Jesus the Jew
Jewish scholars pursued a historical search for Jesus rather than a theological search. The starting point was to question whether sufficient attention had been paid to the Jewish tradition as it was found through Jesus. Jesus the Jew was seen as an ethicist, a prophet or a rebel.
For some he was an ethicist, centred on the core moral teaching of the Hebrew Scriptures: love God and love your neighbour as yourself. Others saw him in the prophetic tradition, building on the tradition of the prophets and their rejection of the sacrificial cult which in Jesus’ time was focused on the Temple in Jerusalem. Some saw him as a rebel, a worldly messiah leading a revolution against the Roman occupation.
Geza Vermes, a distinguished Jewish scholar, wrote the book ~Jesus the Jew~ (first published in 1976) in which he made the case that Jesus was not just Jewish, but he was thoroughly Jewish. He strikes out at the Christian depiction of Jesus which is theological, rather than anything remotely connected to the historical figure. Vermes sees Jesus as a carpenter, a healer, an exorcist, teacher and miracle maker. He views Jesus as part of the Galilean historical and cultural background. He argues that Pharisees were rarely in Galilee and so the conflict with the Pharisees was not an indicator of an anti-Jewish movement, but rather an expression of the conflict between Galilean Jews and Jews elsewhere. The Pharisaic opposition to Jesus in Galilee was foreign, not local. He was seen as a political figure because he was seen as Galilean.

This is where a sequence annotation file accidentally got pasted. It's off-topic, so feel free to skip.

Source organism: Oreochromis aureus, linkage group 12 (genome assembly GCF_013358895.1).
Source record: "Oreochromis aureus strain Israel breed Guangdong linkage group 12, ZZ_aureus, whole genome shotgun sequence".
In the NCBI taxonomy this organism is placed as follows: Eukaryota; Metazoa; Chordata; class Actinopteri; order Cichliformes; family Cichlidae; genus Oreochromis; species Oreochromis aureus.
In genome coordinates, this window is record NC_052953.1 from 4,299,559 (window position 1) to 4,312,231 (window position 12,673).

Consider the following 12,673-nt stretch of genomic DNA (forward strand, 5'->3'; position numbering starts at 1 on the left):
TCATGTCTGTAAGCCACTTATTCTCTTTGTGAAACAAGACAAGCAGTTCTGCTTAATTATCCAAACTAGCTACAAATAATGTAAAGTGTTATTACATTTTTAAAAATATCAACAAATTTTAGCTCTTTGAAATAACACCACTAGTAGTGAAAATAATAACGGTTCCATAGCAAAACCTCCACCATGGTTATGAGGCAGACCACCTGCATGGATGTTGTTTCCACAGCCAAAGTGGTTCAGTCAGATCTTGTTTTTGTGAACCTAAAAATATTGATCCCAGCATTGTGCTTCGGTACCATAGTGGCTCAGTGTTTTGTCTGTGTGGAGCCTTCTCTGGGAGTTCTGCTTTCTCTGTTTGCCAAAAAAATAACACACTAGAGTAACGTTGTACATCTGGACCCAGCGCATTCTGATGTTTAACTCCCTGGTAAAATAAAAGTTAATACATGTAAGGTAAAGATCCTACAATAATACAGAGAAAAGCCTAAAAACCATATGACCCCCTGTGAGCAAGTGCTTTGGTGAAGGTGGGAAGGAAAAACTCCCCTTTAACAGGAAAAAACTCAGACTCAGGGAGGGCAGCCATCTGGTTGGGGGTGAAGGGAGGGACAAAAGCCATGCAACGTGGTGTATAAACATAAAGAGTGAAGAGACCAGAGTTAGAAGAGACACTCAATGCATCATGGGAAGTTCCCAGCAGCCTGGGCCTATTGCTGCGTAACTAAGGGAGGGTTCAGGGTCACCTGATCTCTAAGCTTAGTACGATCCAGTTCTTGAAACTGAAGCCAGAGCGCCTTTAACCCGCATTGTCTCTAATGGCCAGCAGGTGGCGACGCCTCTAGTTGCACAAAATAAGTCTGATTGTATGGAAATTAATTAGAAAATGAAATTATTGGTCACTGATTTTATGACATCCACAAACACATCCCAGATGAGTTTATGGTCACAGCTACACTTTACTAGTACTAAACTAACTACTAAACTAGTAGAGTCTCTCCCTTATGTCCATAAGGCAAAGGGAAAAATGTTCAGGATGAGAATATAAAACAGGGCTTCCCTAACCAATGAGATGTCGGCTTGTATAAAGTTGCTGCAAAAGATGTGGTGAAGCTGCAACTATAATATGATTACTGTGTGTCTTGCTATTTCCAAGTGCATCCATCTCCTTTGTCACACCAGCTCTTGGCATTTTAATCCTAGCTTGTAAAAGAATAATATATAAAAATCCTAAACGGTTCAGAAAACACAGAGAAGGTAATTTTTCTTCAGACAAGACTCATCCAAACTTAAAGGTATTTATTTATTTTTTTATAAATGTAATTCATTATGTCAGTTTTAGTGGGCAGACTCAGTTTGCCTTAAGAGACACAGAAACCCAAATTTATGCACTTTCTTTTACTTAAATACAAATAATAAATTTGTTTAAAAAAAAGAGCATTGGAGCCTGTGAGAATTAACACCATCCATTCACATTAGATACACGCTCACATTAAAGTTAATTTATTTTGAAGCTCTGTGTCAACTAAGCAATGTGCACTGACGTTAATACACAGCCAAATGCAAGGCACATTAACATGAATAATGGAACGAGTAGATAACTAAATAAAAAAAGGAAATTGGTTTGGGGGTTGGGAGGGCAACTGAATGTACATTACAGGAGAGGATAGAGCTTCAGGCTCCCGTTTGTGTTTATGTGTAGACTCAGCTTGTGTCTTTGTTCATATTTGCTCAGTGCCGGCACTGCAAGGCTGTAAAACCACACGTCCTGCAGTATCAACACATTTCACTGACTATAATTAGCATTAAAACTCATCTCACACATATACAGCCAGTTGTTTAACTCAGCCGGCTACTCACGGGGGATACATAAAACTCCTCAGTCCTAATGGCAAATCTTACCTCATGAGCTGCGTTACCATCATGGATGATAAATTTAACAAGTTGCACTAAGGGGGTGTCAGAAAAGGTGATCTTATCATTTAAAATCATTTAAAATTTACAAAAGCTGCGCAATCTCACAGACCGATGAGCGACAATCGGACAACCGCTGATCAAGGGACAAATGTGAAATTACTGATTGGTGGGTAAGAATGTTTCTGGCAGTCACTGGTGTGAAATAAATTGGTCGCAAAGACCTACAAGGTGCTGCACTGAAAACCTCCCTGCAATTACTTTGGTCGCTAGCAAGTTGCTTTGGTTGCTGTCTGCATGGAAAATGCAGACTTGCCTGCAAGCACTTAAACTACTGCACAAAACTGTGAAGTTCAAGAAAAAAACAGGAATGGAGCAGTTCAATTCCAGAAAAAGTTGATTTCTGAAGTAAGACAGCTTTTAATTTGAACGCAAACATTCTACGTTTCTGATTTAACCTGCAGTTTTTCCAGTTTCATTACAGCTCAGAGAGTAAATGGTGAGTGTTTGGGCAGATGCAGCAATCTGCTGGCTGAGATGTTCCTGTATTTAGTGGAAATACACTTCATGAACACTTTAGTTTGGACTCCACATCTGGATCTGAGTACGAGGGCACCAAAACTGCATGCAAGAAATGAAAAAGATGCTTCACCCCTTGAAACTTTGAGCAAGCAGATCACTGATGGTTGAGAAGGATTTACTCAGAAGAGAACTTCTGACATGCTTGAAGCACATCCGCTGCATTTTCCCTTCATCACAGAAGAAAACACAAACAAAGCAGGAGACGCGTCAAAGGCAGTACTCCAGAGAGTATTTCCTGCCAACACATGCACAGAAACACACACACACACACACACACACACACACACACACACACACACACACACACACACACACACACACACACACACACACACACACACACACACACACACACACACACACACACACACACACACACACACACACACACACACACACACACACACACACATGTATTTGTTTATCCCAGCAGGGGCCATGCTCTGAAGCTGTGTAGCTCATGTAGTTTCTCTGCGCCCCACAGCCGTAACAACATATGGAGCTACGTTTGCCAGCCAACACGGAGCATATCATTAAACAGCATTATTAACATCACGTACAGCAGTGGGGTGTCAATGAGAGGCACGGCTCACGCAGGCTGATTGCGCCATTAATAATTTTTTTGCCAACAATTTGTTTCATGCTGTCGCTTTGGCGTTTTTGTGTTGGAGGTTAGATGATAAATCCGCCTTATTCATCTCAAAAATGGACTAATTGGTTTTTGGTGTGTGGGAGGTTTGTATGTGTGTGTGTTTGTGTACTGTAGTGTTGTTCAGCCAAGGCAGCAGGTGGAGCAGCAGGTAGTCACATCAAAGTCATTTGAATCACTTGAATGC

Jesus was also in the charismatic Jewish tradition and Vermes identifies examples of exorcism from the Essene Jews, examples of the figure of the holy Man from the Hebrew Scriptures but also with similarities to the Hassidic tradition which held in the power of prayer and the possibility of miracles.
In his prophecy, Jesus was in the tradition of the Hebrew Prophets and there was a tradition of prophetic celibacy which would explain this uncommon feature of Jesus’ life.
Vermes examines the titles of Jesus in detail. He examines the Son of God references and finds reason to doubt whether Jesus was really described as ‘the’ Son of God, but instead was consider ‘a’ Son of God, ‘a’ son of man. And of course there are many Messiah figures in Jewish history. In short, a dispassionate view of the accounts of Jesus, even in the New Testament, do not point to a radical departure from Judaism, but a mainstream Jewish figure.
Attempts to portray Jesus as anti-Jewish have more to do with the later separation of Judaism from Christianity and tensions between those communities which were more pronounced when the Gospels were written and collected together.
“The believing Christian is convinced that the Jesus of history and the Christ of Faith are one and the same. For him there is coherence – identity even – between the Gospel picture and that offered by the Creed… By contrast to these imperatives of faith, the issues which writer and reader will explore together are concerned with the primitive, genuine, historical significance of words and events recorded in the Gospels… it is prompted by a single-minded and devout search for fact and reality and undertaken out of feeling for the tragedy of Jesus of Nazareth.”
Vermes, G. (1973) ~Jesus the Jew~. Collins: Glasgow.